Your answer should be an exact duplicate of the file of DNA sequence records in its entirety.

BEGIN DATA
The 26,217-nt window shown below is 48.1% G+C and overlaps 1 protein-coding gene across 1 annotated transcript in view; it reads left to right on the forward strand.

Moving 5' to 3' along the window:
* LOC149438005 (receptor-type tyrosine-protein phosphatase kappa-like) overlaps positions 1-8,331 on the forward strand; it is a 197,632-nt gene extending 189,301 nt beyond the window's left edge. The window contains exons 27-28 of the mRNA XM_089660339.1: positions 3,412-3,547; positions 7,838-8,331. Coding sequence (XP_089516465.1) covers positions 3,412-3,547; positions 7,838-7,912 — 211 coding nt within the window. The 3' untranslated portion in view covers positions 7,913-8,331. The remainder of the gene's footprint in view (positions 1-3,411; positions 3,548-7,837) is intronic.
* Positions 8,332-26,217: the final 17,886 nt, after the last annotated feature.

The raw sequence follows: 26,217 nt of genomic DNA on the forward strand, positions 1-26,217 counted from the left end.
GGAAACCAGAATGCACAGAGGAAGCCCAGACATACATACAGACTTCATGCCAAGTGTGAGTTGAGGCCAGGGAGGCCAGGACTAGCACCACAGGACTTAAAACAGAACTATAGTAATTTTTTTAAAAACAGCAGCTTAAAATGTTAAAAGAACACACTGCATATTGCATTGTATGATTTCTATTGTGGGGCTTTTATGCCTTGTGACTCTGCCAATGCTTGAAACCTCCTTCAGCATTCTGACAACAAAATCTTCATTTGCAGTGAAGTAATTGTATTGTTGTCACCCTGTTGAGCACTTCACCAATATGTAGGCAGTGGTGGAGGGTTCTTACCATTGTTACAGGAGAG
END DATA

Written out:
The 26,217-nt window shown below is 48.1% G+C and overlaps 1 protein-coding gene across 1 annotated transcript in view; it reads left to right on the forward strand.

Moving 5' to 3' along the window:
* LOC149438005 (receptor-type tyrosine-protein phosphatase kappa-like) overlaps positions 1-8,331 on the forward strand; it is a 197,632-nt gene extending 189,301 nt beyond the window's left edge. The window contains exons 27-28 of the mRNA XM_089660339.1: positions 3,412-3,547; positions 7,838-8,331. Coding sequence (XP_089516465.1) covers positions 3,412-3,547; positions 7,838-7,912 — 211 coding nt within the window. The 3' untranslated portion in view covers positions 7,913-8,331. The remainder of the gene's footprint in view (positions 1-3,411; positions 3,548-7,837) is intronic.
* Positions 8,332-26,217: the final 17,886 nt, after the last annotated feature.

The raw sequence follows: 26,217 nt of genomic DNA on the forward strand, positions 1-26,217 counted from the left end.
GGAAACCAGAATGCACAGAGGAAGCCCAGACATACATACAGACTTCATGCCAAGTGTGAGTTGAGGCCAGGGAGGCCAGGACTAGCACCACAGGACTTAAAACAGAACTATAGTAATTTTTTTAAAAACAGCAGCTTAAAATGTTAAAAGAACACACTGCATATTGCATTGTATGATTTCTATTGTGGGGCTTTTATGCCTTGTGACTCTGCCAATGCTTGAAACCTCCTTCAGCATTCTGACAACAAAATCTTCATTTGCAGTGAAGTAATTGTATTGTTGTCACCCTGTTGAGCACTTCACCAATATGTAGGCAGTGGTGGAGGGTTCTTACCATTGTTACAGGAGAG